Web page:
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October 27, 2022updated 01 Nov 2022 12:20pm

US tariffs hurt Central America not China — but there is a solution

Central America has not benefited from the US' tariffs against China for one simple reason but there are three ways to fix it, writes the American Apparel & Footwear Association's vice president, trade and customs policy, Beth Hughes.

By Guest Author

It has been over four years since former President Donald Trump started the trade war with China, implementing tariffs and policies that President Joe Biden has kept in place since he took office. It was apparent from the start that the trade war was an ineffective fiscal policy, and the negative economic fallout was predicted from day one. As the data has continued to accumulate, however, it has become clear that the China tariffs are particularly harmful to American families, not China.

Why has Central America not benefitted from China tariffs?

Some suggest that higher tariffs on China have resulted in economic benefits for smaller countries who have seen increased imports and exports as a result of the US and China turning away from each other; however, Central America has not been a beneficiary of this. In many cases, companies who were previously concentrating a large share of their imports and exports through the US or Chinese economies have shifted production to Vietnam or other countries in Southeast Asia, with Vietnam’s quarterly exports to the US nearly doubling in the first two years of the trade war.

This chart, produced by Dr Sheng Lu, a trade expert from the University of Delaware, shows the quantity of US apparel imports through the Dominican-Republic Central America Free Trade Agreement (CAFTA-DR) has been on a consistent decline for almost two decades, and imports through CAFTA-DR remain far below imports from China. Simply put, higher tariffs on China have not encouraged companies to move operations to Central America.

The lack of availability of fibres, yarns and fibres in CAFTA-DR countries

The true reason nearshoring efforts have not been successful and CAFTA-DR utilisation rates are so low is the lack of availability (or short supply) of critical goods such as fibres, yarns, and fabrics in CAFTA-DR countries.

Fortunately, CAFTA-DR provides a mechanism for such goods to be sourced from outside of the free trade agreement without losing its duty-free benefits. However, there are three key issues that need to be addressed before companies can take full advantage of its benefits, problems that have prevented companies from moving operations to Central America despite the trade war.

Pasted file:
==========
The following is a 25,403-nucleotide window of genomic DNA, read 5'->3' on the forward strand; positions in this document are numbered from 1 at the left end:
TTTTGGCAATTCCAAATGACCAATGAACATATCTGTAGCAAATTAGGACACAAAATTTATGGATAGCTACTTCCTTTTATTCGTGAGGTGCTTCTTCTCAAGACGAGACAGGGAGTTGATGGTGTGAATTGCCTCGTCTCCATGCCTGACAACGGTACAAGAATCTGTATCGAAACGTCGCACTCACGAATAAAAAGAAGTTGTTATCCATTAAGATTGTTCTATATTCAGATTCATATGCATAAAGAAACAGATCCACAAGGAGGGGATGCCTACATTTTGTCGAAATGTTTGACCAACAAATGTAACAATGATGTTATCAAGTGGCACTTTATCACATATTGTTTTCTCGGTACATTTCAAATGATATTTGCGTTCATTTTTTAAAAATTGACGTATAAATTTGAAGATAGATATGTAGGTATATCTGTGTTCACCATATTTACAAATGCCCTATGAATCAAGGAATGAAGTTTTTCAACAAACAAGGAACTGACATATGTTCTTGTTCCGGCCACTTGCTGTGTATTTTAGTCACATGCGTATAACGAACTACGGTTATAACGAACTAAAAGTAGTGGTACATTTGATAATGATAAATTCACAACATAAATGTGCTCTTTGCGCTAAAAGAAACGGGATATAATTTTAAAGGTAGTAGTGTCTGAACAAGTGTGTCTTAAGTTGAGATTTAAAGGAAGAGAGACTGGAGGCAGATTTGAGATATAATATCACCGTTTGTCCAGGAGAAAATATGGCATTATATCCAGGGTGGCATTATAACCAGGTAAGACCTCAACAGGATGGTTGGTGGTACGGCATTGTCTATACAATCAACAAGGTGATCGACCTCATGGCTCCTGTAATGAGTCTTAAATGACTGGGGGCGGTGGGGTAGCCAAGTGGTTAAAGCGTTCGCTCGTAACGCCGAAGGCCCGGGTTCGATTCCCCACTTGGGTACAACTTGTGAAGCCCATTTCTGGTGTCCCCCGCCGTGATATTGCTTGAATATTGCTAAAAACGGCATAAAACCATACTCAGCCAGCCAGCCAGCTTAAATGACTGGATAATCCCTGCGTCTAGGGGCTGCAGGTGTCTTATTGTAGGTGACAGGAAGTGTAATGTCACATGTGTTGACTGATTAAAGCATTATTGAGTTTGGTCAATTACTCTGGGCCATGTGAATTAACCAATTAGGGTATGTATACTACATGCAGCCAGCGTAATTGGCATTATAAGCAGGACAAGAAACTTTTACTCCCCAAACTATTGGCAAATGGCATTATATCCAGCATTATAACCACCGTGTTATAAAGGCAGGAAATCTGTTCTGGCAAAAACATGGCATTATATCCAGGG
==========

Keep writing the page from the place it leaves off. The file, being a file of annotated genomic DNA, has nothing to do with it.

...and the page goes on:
The first problem is short supply, and CAFTA-DR’s duty-free mechanism needs to be widened to allow greater flexibility and efficiency for apparel producers and other companies to increase their supply. The second problem is the lack of cumulation between CAFTA-DR and other existing free trade agreements, such as the US-Mexico-Canada Agreement (USMCA). All US trade agreements should be linked together to create a system in which US trading partners can operate and receive duty-free benefits. Finally, regional trade will only reach its full potential if nontariff barriers are also reduced, and import and export processes are harmonised in Central America.

Furthermore, while the problem of mass migration from Central America has been well documented, allowing full CAFTA-DR utilisation would address an economic crisis as well as a humanitarian one. Using CAFTA-DR to strengthen trade in Central America strikes directly at the core of the problem – as a robust economy provides stability and decreases the rate of migration.

Not only has CAFTA-DR been underutilised as imports from Asia continue to rise, but as shown in another chart from Lu, both the value and quantity of US apparel imports from CAFTA-DR, taken as a percentage of all US apparel imports, have decreased at a consistent rate for well over a decade. It is not a coincidence that the value of imported apparel goods has decreased consistently as CAFTA-DR utilisation has declined.

CAFTA-DR’s free trade provisions are designed to bring supply chains closer to home by eliminating most tariffs and trade barriers on products and services passing between Costa Rica, the Dominican Republic, El Salvador, Guatemala, Honduras, Nicaragua, and the United States. Problems with its short supply mechanism and other factors, however, mean that not only has the trade war with China harmed American families and businesses throughout the world, but it has done nothing to encourage companies to source from CAFTA-DR countries and seize its unparalleled benefits.

It is incumbent upon President Biden, Vice President Kamala Harris, United States Trade Ambassador Katherine Tai, and Congress to take the three key steps outlined above to strengthen CAFTA-DR. These suggestions will use CAFTA-DR to its fullest effect, ensuring that supply and demand are in unison. Without that, the trade war will continue to cause problems not only for the US economy, but those of our closest trading partners as well.

About the author: Beth Hughes is vice president, trade and customs policy at the American Apparel & Footwear Association, where she oversees AAFA’s Trade Policy Committee and AAFA’s Customs Group. She is also chief spokesperson for the Coalition for Economic Partnership in the Americas (CEPA) launched in November 2021. Before joining AAFA, Hughes served for six years as senior director, international affairs at the International Dairy Foods Association.

Earlier this month (October) the US apparel industry shared its mixed views on the next stage of The Office of the United States Trade Representative’s Four-Year Review of China 301 Tariffs for US imports and its handling to date.

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